Zettaset Blog

Did Big Data Blow the Election Forecast?

“Big data” has been a buzzword for the last decade in Silicon Valley. Investors and tech companies, from little-known startups to corporate giants, have poured billions of dollars into software and computer systems that promise to pore through mountains of information and glean useful insights into business trends or consumer behavior. Big data has opened the door to do things that weren’t possible before, enabling the collection of vast stockpiles of information while advances in computing hardware and online networking have made it possible to run more sophisticated analytical programs and crunch bigger sets of data more quickly.

Technology has filled people’s lives with crowd-sourced, data-driven metrics and left many convinced of their validity. We look to Yelp rankings to find a decent restaurant, TripAdvisor to gauge the quality of accommodations, and Netflix to see which shows to watch. Amazon, Google, Facebook — all are ubiquitous presences in everyday life with data at their core. Many of us, without question, accept the information that these sources provide. And therein lies a failure.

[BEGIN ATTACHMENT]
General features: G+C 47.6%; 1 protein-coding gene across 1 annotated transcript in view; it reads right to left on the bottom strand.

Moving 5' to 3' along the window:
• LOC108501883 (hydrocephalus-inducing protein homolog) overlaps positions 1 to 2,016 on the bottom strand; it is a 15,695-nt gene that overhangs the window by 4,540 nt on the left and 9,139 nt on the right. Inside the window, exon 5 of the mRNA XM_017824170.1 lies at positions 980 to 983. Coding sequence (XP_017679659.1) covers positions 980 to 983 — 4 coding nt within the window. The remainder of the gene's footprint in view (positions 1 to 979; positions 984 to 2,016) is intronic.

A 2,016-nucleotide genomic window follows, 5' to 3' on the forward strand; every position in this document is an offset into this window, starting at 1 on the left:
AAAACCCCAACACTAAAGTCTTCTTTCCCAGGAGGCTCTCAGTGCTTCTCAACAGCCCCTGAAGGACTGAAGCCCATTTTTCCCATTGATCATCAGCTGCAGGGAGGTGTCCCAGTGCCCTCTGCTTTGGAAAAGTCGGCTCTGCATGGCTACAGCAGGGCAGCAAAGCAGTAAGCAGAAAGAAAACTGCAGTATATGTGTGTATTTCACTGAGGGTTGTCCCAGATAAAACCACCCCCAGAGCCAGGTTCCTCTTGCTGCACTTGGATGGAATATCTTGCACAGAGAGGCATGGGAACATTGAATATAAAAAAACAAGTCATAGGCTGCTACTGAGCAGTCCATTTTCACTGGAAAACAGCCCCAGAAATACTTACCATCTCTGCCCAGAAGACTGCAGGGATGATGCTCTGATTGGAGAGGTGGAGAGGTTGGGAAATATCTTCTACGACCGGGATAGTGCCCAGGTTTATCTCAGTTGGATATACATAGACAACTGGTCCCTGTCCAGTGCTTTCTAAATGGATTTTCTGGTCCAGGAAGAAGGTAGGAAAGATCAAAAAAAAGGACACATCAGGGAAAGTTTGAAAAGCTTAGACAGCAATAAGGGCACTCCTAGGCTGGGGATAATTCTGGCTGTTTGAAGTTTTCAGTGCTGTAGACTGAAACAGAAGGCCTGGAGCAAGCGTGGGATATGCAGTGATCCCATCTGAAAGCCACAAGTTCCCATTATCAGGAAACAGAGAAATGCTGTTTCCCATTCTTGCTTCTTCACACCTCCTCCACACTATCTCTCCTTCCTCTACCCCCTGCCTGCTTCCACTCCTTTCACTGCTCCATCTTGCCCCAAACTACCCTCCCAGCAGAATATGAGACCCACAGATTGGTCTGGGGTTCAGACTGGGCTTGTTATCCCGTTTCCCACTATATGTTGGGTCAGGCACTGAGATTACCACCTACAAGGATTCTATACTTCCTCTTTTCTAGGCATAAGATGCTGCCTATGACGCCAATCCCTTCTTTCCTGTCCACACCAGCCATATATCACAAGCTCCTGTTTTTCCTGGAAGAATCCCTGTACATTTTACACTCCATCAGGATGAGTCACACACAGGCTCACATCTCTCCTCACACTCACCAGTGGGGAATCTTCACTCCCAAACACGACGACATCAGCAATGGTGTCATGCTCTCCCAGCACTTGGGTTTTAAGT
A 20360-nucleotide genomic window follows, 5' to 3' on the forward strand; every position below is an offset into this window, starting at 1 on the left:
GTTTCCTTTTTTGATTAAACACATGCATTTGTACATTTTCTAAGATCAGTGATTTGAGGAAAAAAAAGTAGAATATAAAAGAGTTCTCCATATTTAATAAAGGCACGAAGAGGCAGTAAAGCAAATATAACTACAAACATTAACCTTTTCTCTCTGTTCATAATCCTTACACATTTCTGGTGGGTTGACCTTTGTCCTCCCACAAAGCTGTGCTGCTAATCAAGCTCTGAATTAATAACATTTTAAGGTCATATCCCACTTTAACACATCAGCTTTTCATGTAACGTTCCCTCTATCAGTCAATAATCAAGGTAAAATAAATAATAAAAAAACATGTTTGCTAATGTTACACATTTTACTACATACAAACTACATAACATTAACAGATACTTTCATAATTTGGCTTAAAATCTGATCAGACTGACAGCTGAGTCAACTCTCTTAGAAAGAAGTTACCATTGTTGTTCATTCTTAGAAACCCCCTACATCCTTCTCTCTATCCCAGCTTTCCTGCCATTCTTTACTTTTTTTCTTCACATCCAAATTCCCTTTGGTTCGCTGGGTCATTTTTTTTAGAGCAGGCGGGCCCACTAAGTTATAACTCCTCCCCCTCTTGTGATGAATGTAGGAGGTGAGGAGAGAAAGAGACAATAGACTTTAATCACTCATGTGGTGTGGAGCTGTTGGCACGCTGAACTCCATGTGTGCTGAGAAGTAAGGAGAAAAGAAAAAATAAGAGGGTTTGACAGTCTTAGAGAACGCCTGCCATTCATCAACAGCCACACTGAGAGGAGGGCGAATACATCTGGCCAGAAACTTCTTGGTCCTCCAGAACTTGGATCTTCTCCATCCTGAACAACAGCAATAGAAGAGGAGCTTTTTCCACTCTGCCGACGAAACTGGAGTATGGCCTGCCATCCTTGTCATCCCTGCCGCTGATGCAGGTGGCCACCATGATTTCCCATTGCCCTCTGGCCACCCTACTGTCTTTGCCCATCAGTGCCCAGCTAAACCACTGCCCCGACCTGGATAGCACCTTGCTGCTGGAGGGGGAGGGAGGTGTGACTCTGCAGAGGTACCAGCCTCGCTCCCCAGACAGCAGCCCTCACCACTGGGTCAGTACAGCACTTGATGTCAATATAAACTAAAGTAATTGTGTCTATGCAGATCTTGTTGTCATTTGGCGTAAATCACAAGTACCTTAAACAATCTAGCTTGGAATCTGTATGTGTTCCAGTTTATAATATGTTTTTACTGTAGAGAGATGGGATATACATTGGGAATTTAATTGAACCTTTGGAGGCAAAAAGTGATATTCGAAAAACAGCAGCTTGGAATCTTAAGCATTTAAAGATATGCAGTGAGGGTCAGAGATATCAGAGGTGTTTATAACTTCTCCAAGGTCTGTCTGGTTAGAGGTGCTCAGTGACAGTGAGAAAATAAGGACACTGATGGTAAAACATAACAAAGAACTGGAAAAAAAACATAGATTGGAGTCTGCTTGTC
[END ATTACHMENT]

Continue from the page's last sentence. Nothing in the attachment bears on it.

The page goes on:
The vast majority of pundits and pollsters predicted a Democratic presidency. Then on the evening of November 8, their predictions were turned upside down. But Tuesday was not a failure of data; it was a failure of forecasting and analysis by humans. The data was as good as it could be, but the critical thinking behind the analysis was missing.

  • Swayed by a plethora of rosy predictions of a Clinton win, in a kind of herd-mentality, pollsters generally ignored signs late in the race that Trump was making gains in key battleground states.
  • Polling samples rarely exceeded more than 1,000 individuals, an extremely small representative number to determine an outcome involving tens of millions of voters. (And certainly not a big data approach).
  • The forecasting environment lacked what I call a “healthy skepticism”. Despite a Brexit vote earlier this year that provided a high-profile textbook example of the unreliability of political polls and voting forecasts, few questioned the validity of the presidential race predictions.

The fact remains that no algorithm, no matter how advanced, can replace the intuition and the capacity for judgement that is uniquely reserved for the human brain. Data science is a nascent technology with trade-offs. It can provide incredible insights, but can also be a blunt instrument missing context and nuance. While technology can crunch data faster and with greater accuracy than people, that should not imply that it is better or can provide a more accurate version of the truth. In the end, it wasn’t Big Data that failed in the election, it was the humans who never questioned it.

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